Bullets Two bullets of equal mass are shot at equal speeds at blocks of wood on a smooth ice rink. One bullet, made of rubber bounces off of the wood. The other bullet, made of aluminum, burrows into the wood. In which case does the block of wood move faster? Explain.
What is a collision? A collision is a short duration interaction between two objects. An example of a collision includes a train car rolling toward an identical car at rest. The two cars couple together upon impact and then roll down the tracks together.
ANOTHER COLLISION The collision between a tennis ball and racket may seem instantaneous to your eye, but that is a limitation of your perception. A careful look at this picture reveals that the right side of the ball is flattened and pressed up against the strings of the racket.
The magnitude of the momentum is the product of the object’s mass and speed p=mv The momentum has the same sign as the object’s velocity.
Ways to Increase Momentum • Increase velocity: • A fast moving object will have more momentum than a slow moving/still object. • Compare the momentum of a 40kg skateboarder moving 10m/s and a 150kg parked car. • Increase mass: • A larger massed object will have more momentum than a small massed object. • Compare the momentum of a 5kg dog and a 15kg dog both moving at 5 m/s.
Summary • A heavy, fast moving object will have a lot of momentum • A light, slow moving object will have very little momentum.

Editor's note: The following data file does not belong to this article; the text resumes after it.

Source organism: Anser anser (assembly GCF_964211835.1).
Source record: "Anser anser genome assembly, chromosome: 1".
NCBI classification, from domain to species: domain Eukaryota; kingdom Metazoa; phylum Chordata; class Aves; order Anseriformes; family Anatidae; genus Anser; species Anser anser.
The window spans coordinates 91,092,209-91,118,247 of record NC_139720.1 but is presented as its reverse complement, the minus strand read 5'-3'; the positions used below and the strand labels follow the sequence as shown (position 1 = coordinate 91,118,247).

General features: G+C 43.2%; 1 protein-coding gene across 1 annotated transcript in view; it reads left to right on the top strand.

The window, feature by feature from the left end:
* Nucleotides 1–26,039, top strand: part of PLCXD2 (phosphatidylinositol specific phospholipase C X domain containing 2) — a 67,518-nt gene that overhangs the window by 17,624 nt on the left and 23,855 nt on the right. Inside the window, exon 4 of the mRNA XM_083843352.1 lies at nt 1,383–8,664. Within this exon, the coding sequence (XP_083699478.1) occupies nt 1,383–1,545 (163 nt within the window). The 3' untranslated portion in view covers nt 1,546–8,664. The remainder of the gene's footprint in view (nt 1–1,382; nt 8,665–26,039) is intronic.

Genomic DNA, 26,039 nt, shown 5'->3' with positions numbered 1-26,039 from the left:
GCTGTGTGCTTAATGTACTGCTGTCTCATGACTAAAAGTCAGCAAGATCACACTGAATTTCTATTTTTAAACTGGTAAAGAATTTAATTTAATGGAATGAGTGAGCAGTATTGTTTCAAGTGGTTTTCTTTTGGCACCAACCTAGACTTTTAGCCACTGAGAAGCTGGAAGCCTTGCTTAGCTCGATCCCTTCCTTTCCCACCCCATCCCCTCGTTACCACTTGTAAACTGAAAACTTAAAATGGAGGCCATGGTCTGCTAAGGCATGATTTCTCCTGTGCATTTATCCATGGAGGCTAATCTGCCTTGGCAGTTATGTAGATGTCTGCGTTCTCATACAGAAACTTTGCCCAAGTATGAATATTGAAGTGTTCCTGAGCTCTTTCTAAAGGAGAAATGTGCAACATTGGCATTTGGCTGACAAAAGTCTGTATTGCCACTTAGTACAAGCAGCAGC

Practice Problem #1 • Describe a situation when two objects with very different masses can have similar momenta.(plural for momentum) • Yes…they must be moving….
Impulse • A change in momentum is called an impulse or force applied over a time I = ΔFt • What is impulse’s derived unit?
Practice Problem #2 • A professional boxer can punch with a force of 150N. When he uses gloves, the time of impact is .9s. However, when he does not use gloves the time of impact is .7s. Calculate the impulse for both punches.
THE IMPULSE-MOMENTUM THEOREM The stick exerts an impulse on the puck, changing its speed.
The Law of Conservation of Momentum State: Total momentum of a system remains the same before an interaction (a collision or explosion) and after an interaction (a collision or explosion) Mathematically: Momentum before = momentum after pbefore = pafter (mv)before = (mv)after
Collisions • Two types of collisions: • Elastic • Ex: • Inelastic • Ex: • Momentum is still conserved in collisions.
Baseball • http://www.youtube.com/watch?v=QFlEIybC7rU • Pool Ball • http://www.youtube.com/watch?v=MV28zAJKGtg
Practice Problem #3 • A billiards ball, ball A, rolls towards a stationary billiards ball, ball B, with a velocity of 5 m/s. Both balls have a mass of 2kg. • Classify this collision. • Calculate the momentum before the collision. • Calculate the velocity of each ball after the collision. • What direction is each ball traveling in?
Practice Problem #4 • A 50kg lineman running at 10m/s tackles a stationary 40kg quarterback. • Classify this collision. • Calculate the momentum before the collision. • Calculate the velocity of the players after the collision. • In what direction are the player traveling in after the collision?
Explosions • Opposite of collisions • The particles of the system move apart after a brief, intense interaction • Exploding forces are usually internal